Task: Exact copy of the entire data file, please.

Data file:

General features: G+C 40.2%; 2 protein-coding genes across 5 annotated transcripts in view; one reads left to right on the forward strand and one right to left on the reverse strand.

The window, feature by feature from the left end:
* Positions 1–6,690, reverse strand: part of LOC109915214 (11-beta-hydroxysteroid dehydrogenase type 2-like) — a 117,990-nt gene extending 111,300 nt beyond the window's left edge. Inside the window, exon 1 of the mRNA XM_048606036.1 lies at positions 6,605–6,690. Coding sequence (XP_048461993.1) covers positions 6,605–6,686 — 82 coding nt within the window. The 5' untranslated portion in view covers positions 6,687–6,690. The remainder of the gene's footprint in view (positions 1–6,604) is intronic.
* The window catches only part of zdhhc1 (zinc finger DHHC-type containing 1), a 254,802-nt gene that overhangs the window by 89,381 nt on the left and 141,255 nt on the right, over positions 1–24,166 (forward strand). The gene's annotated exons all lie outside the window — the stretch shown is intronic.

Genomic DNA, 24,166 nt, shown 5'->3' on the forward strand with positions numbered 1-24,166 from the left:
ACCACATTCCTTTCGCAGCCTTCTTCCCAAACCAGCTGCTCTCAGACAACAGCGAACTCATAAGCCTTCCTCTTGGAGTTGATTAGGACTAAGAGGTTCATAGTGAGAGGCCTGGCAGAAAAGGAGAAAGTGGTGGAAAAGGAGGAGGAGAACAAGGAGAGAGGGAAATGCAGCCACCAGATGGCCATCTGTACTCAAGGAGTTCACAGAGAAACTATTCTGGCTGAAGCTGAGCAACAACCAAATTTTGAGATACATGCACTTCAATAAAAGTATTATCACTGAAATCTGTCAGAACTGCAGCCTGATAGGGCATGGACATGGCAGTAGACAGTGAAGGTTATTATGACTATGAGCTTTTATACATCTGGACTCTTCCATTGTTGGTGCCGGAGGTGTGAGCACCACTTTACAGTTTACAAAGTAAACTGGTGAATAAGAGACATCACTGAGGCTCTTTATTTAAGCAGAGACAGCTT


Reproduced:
General features: G+C 40.2%; 2 protein-coding genes across 5 annotated transcripts in view; one reads left to right on the forward strand and one right to left on the reverse strand.

The window, feature by feature from the left end:
* Positions 1–6,690, reverse strand: part of LOC109915214 (11-beta-hydroxysteroid dehydrogenase type 2-like) — a 117,990-nt gene extending 111,300 nt beyond the window's left edge. Inside the window, exon 1 of the mRNA XM_048606036.1 lies at positions 6,605–6,690. Coding sequence (XP_048461993.1) covers positions 6,605–6,686 — 82 coding nt within the window. The 5' untranslated portion in view covers positions 6,687–6,690. The remainder of the gene's footprint in view (positions 1–6,604) is intronic.
* The window catches only part of zdhhc1 (zinc finger DHHC-type containing 1), a 254,802-nt gene that overhangs the window by 89,381 nt on the left and 141,255 nt on the right, over positions 1–24,166 (forward strand). The gene's annotated exons all lie outside the window — the stretch shown is intronic.

Genomic DNA, 24,166 nt, shown 5'->3' on the forward strand with positions numbered 1-24,166 from the left:
ACCACATTCCTTTCGCAGCCTTCTTCCCAAACCAGCTGCTCTCAGACAACAGCGAACTCATAAGCCTTCCTCTTGGAGTTGATTAGGACTAAGAGGTTCATAGTGAGAGGCCTGGCAGAAAAGGAGAAAGTGGTGGAAAAGGAGGAGGAGAACAAGGAGAGAGGGAAATGCAGCCACCAGATGGCCATCTGTACTCAAGGAGTTCACAGAGAAACTATTCTGGCTGAAGCTGAGCAACAACCAAATTTTGAGATACATGCACTTCAATAAAAGTATTATCACTGAAATCTGTCAGAACTGCAGCCTGATAGGGCATGGACATGGCAGTAGACAGTGAAGGTTATTATGACTATGAGCTTTTATACATCTGGACTCTTCCATTGTTGGTGCCGGAGGTGTGAGCACCACTTTACAGTTTACAAAGTAAACTGGTGAATAAGAGACATCACTGAGGCTCTTTATTTAAGCAGAGACAGCTT